Hundreds of Native American tribes across the country have been gathering to speak out against the construction of an oil pipeline close to the Sioux Nation reservation in North Dakota.  

Joining them will be Kelli Huth, Ball State’s Director of Immersive Learning for Entrepreneurial Learning, and her eleven-year-old daughter, Ivy.

“This all originated with a conversation with my daughter,” said Huth, who learned about the issue from a short Lawrence O’Donnel video. “We were sitting at the table and I was working on my laptop and she was drawing pictures. I showed my daughter [the video] and she got really emotional about it.

“She started asking lots of questions about it – what’s going on, and why isn’t anyone paying attention?”

The Dakota Access Pipeline, which originally was to run through Bismarck, the capital of North Dakota, was moved to a site near the Sioux Nation reservation after concerns about water contamination. The pipeline will now cross under the Missouri River, which is the reservation’s main water supply, and there are significant concerns about potential contamination and the effect this will have on the health of the community.

“If you look at the rate of spills, it’s pretty dismal,” Huth said. “It’s going to happen sooner or later, so it’s just a matter of when their water is going to be affected, and how badly.”

The pipeline construction will also disturb sacred Native American burial grounds, and has resulted in many environmental and Native American activists speaking out against it. Huth said it was her daughter’s suggestion to join the movement.

“My daughter was just like, ‘why don’t we go?’" Huth said. “And I looked at her, and said, 'that’s a really good question, Ivy.  Why don’t we go?’”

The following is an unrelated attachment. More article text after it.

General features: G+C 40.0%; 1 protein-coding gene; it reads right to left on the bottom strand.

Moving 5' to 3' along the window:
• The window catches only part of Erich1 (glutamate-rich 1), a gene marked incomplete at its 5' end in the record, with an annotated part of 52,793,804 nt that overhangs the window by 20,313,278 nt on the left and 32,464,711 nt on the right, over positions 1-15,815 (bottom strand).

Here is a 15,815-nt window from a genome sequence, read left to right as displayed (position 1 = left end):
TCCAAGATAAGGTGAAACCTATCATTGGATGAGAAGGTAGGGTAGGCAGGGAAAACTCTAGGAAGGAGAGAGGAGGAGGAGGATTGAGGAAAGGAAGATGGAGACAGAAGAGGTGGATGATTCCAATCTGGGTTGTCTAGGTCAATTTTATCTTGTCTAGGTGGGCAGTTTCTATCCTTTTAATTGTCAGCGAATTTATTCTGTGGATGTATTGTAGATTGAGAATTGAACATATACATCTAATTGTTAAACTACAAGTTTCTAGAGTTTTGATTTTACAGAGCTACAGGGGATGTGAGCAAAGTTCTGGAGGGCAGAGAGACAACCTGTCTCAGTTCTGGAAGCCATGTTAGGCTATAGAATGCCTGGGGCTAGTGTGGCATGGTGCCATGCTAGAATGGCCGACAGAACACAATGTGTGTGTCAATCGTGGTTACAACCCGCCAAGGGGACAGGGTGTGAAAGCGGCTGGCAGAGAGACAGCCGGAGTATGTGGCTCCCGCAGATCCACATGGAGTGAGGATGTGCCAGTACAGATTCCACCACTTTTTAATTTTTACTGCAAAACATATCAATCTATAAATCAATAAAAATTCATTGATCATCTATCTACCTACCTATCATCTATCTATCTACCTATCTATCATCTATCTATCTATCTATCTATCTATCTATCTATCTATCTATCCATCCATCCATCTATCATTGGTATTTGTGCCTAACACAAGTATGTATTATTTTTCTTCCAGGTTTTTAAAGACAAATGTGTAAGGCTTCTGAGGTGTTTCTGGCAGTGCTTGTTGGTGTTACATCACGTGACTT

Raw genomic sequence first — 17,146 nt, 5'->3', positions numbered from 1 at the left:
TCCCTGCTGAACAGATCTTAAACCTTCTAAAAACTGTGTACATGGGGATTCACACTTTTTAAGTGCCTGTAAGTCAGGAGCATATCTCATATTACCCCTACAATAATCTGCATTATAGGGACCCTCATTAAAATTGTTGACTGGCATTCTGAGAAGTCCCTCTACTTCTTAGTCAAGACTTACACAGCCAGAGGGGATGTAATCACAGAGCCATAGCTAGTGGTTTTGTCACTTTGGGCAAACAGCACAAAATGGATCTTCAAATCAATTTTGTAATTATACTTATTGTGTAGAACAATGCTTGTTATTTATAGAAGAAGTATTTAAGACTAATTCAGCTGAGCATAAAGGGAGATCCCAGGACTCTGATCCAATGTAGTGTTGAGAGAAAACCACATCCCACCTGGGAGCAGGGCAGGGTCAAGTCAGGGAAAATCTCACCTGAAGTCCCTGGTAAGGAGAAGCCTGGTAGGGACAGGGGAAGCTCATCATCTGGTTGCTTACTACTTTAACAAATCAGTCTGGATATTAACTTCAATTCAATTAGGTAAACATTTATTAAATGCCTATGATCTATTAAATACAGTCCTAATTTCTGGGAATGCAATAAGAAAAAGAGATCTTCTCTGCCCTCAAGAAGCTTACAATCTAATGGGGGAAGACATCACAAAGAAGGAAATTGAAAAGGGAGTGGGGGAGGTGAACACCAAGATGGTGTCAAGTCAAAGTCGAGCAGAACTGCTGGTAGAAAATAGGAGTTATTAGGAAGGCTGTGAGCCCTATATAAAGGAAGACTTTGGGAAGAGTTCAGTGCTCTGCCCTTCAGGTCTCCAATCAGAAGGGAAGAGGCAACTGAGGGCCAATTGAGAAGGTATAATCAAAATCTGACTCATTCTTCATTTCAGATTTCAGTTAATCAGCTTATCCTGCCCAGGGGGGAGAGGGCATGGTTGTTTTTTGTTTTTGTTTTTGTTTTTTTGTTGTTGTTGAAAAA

The pair will join the movement against the construction of the pipeline next week. 

“It’s just a compelling thing for both of us to do personally, because of our heritage here,” said Huth, whose ancestors were part of the Miami tribe in Indiana.

The Huths aim to raise $5,000 in fundraising, and 100 percent of the money will go toward supporting those in the area with food, shelter and supplies to help sustain the anti-pipeline effort through the upcoming winter months.

“I felt like we needed to do something for more than just ourselves, to have something to give to them when we get there other than just our own manpower,” Huth said.  “But it’s not just about the fundraising. It’s not just about the trip that Ivy and I are taking. I’m trying to make sure that more people know what’s going on.”

A major concern for proponents of this issue, Huth added, is the lack of attention from traditional media outlets.

“Not only are we not hearing about this in mainstream media, but when we do hear about it, it seems like someone is being protected — and that makes me sick,” Huth said. 

She explained that it took a lot of researching to even find the name of the company who was building the pipeline. Articles referred to it simply as "a Dallas-based oil company." 

“It’s disappointing,” Huth said. “There’s just so much money and influence in the hands of the oil giants, and that has to change.”

However, Huth does see hope for movements like these in the future.

“I think that people care, and the fact that it’s slowly gaining more momentum even without this widespread coverage shows that people are concerned about it.  When we go, I want to experience it, to learn for myself, to gain more of a perspective on their struggles and their troubles, so that I can be more of an advocate for them, from here in Indiana.”

More information on Huth’s fundraiser can be found on the fundrasing website CrowdRise.com.